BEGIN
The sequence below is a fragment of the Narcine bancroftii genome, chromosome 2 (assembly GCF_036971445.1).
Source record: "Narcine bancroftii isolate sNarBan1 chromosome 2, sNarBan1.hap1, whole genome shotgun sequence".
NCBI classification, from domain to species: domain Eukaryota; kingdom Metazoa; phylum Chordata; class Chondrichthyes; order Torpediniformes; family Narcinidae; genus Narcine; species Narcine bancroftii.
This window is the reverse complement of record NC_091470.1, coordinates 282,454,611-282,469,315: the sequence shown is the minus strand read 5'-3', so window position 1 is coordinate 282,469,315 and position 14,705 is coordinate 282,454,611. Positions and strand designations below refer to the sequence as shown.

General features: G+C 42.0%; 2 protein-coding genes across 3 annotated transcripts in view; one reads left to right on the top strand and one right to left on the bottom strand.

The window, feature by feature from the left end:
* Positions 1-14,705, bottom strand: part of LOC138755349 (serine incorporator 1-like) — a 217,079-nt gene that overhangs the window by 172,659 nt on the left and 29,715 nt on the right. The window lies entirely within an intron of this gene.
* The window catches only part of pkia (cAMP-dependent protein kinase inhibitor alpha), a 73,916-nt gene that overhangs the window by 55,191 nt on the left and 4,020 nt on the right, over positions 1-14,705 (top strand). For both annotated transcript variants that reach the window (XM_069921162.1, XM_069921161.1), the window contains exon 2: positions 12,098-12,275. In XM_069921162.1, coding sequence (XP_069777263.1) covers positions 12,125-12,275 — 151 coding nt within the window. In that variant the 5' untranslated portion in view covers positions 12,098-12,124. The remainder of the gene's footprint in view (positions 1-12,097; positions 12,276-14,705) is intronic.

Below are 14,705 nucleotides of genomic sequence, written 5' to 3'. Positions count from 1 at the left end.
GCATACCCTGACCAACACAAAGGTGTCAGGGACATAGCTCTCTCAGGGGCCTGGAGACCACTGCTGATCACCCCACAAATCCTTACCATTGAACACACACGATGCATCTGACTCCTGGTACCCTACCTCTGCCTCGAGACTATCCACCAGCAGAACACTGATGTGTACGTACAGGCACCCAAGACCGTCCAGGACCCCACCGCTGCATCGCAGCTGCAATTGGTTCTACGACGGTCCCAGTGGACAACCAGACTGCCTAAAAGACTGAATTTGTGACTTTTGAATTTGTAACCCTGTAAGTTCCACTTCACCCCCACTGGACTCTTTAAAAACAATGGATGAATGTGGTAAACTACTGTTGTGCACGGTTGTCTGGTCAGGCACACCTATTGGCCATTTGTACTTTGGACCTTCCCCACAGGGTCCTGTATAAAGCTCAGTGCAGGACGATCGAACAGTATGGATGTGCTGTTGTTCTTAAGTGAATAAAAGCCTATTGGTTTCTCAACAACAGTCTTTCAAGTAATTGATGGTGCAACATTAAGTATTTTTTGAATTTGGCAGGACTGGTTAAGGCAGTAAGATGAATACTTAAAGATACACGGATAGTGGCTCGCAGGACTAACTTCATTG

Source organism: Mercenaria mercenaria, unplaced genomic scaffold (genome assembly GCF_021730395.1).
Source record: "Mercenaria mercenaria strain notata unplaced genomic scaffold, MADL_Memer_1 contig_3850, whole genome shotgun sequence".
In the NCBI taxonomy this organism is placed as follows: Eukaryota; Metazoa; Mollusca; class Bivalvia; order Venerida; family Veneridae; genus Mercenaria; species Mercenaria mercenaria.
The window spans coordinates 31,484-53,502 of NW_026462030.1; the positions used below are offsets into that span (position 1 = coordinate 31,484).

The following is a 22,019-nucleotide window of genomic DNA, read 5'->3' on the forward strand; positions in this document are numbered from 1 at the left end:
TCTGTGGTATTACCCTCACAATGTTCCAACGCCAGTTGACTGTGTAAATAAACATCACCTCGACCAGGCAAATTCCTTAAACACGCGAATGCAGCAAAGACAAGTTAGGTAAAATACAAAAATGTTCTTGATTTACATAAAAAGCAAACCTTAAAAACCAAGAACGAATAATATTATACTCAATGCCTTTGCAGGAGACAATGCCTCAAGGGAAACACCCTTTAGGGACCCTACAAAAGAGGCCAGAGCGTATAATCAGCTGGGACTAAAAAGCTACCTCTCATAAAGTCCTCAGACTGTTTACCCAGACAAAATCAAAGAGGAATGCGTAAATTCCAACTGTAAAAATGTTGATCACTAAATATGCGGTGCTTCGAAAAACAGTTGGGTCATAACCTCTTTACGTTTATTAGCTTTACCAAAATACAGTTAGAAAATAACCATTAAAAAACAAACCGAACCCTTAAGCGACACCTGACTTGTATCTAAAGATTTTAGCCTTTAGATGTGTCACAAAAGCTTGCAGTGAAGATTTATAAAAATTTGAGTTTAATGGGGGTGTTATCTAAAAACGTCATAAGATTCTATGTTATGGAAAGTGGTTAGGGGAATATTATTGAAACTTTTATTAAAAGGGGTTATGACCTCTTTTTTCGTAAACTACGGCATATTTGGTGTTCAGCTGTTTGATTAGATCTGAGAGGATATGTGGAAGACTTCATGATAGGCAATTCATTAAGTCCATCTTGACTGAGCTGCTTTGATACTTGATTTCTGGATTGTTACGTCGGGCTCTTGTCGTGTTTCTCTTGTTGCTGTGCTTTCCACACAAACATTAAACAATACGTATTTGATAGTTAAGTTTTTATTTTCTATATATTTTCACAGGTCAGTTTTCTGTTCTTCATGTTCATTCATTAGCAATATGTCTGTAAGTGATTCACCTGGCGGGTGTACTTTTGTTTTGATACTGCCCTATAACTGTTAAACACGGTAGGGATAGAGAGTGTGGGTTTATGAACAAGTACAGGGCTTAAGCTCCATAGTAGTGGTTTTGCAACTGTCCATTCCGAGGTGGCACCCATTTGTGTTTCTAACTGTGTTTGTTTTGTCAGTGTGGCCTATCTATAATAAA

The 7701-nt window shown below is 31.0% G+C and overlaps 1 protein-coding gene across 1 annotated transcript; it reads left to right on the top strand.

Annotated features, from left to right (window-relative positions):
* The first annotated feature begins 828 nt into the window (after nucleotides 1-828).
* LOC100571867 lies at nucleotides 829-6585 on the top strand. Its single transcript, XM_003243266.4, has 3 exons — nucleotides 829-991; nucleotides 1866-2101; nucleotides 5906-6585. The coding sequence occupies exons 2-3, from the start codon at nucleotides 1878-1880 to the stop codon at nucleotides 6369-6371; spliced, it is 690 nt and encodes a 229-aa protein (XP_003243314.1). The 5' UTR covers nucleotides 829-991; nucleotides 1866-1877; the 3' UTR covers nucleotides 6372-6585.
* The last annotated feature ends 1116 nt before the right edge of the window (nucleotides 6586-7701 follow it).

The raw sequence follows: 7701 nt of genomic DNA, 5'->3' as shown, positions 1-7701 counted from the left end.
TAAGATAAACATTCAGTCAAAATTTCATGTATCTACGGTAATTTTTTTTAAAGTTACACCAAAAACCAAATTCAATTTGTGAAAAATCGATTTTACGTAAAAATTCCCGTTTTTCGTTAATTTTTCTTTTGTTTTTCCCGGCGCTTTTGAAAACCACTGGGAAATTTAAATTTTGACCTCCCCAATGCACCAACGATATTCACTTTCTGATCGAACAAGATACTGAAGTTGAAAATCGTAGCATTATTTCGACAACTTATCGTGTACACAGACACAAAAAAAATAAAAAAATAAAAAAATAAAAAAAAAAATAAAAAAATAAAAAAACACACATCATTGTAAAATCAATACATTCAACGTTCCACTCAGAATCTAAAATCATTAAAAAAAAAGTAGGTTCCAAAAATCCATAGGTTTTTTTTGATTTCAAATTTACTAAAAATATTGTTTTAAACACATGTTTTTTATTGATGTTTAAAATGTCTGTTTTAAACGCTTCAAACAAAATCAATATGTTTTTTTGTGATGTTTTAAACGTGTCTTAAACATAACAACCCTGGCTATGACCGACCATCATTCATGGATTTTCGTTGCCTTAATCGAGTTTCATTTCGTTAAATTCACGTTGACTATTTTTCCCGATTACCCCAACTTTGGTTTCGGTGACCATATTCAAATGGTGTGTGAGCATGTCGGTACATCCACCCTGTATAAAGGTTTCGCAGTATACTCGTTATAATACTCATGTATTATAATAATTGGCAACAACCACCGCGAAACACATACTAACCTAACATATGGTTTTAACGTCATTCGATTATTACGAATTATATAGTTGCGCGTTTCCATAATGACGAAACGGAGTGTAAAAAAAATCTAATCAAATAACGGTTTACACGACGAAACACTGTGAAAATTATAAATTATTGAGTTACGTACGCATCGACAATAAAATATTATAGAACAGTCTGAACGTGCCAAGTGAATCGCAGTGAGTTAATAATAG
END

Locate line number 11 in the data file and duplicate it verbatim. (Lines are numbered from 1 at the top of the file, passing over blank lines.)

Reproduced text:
Source organism: Mercenaria mercenaria, unplaced genomic scaffold (genome assembly GCF_021730395.1).